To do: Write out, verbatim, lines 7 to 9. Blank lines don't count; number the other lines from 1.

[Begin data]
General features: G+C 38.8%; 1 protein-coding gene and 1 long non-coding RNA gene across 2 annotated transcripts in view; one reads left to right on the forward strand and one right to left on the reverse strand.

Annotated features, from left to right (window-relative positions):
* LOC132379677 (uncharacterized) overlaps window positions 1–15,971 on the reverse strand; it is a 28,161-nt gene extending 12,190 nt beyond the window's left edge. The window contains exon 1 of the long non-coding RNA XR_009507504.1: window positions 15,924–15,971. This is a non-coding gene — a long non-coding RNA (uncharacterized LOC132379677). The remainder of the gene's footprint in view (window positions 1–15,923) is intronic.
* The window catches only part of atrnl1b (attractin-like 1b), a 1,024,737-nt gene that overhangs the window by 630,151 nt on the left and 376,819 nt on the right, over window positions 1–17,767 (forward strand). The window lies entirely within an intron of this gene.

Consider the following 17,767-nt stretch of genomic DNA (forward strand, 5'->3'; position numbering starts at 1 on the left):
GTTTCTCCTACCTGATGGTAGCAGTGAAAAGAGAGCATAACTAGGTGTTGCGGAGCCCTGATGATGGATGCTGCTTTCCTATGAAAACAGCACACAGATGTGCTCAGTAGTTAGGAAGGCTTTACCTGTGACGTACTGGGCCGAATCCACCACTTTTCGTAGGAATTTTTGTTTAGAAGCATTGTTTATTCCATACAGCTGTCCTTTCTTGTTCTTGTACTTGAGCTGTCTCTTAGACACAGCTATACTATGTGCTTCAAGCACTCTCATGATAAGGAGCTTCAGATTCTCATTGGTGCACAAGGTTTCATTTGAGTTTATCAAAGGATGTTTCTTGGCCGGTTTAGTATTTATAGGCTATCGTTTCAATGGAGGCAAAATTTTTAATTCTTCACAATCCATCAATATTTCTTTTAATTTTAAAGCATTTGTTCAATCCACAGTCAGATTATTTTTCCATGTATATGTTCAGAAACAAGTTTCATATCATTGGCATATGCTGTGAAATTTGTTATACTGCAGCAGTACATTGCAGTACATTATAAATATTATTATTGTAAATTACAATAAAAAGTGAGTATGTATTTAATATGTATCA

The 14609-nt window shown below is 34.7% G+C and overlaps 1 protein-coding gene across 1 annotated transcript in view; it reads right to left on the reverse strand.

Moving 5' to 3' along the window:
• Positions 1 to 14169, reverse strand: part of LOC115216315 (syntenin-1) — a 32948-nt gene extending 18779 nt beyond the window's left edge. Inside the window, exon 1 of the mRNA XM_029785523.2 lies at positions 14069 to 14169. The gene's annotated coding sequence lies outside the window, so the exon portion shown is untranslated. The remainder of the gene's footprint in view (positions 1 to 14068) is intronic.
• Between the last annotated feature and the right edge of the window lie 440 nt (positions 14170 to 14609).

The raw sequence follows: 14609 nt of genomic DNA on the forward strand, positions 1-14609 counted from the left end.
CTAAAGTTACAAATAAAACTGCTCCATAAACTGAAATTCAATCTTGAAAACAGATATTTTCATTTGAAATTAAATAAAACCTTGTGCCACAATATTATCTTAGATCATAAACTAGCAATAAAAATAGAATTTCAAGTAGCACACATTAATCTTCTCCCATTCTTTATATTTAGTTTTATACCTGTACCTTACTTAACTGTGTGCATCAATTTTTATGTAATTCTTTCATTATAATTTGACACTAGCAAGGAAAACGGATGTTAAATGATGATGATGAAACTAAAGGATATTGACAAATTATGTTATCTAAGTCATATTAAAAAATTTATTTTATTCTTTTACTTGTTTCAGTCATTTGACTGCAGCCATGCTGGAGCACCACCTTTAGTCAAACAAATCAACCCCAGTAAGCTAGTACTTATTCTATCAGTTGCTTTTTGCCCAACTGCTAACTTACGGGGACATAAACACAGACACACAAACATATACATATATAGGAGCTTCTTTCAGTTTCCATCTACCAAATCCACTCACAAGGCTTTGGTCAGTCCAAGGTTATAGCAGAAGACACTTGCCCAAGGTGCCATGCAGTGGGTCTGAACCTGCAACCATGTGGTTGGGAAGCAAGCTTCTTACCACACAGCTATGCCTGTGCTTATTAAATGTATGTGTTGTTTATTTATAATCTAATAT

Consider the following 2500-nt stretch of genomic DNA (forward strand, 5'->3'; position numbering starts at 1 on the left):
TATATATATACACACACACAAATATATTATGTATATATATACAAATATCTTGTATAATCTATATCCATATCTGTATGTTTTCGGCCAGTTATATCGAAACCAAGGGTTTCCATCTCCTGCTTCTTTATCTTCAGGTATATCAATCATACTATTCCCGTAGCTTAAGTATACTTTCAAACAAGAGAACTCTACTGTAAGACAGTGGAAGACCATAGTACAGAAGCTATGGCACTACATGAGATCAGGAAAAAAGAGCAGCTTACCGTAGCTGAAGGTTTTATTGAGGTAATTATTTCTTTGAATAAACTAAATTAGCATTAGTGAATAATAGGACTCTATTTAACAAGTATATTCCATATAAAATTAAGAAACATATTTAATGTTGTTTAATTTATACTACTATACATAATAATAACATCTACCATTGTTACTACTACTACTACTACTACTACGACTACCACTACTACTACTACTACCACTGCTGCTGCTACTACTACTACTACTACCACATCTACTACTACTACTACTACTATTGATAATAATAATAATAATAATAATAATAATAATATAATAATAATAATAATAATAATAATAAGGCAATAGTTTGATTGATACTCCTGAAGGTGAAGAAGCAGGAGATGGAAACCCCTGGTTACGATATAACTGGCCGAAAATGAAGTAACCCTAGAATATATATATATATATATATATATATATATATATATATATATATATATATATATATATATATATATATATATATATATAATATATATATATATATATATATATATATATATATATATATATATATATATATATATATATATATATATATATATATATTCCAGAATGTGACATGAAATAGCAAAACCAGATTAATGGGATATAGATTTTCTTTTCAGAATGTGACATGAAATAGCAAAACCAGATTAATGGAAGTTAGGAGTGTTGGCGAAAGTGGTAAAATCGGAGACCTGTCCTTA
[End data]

The 14609-nt window shown below is 34.7% G+C and overlaps 1 protein-coding gene across 1 annotated transcript in view; it reads right to left on the reverse strand.

Moving 5' to 3' along the window:
• Positions 1 to 14169, reverse strand: part of LOC115216315 (syntenin-1) — a 32948-nt gene extending 18779 nt beyond the window's left edge. Inside the window, exon 1 of the mRNA XM_029785523.2 lies at positions 14069 to 14169. The gene's annotated coding sequence lies outside the window, so the exon portion shown is untranslated. The remainder of the gene's footprint in view (positions 1 to 14068) is intronic.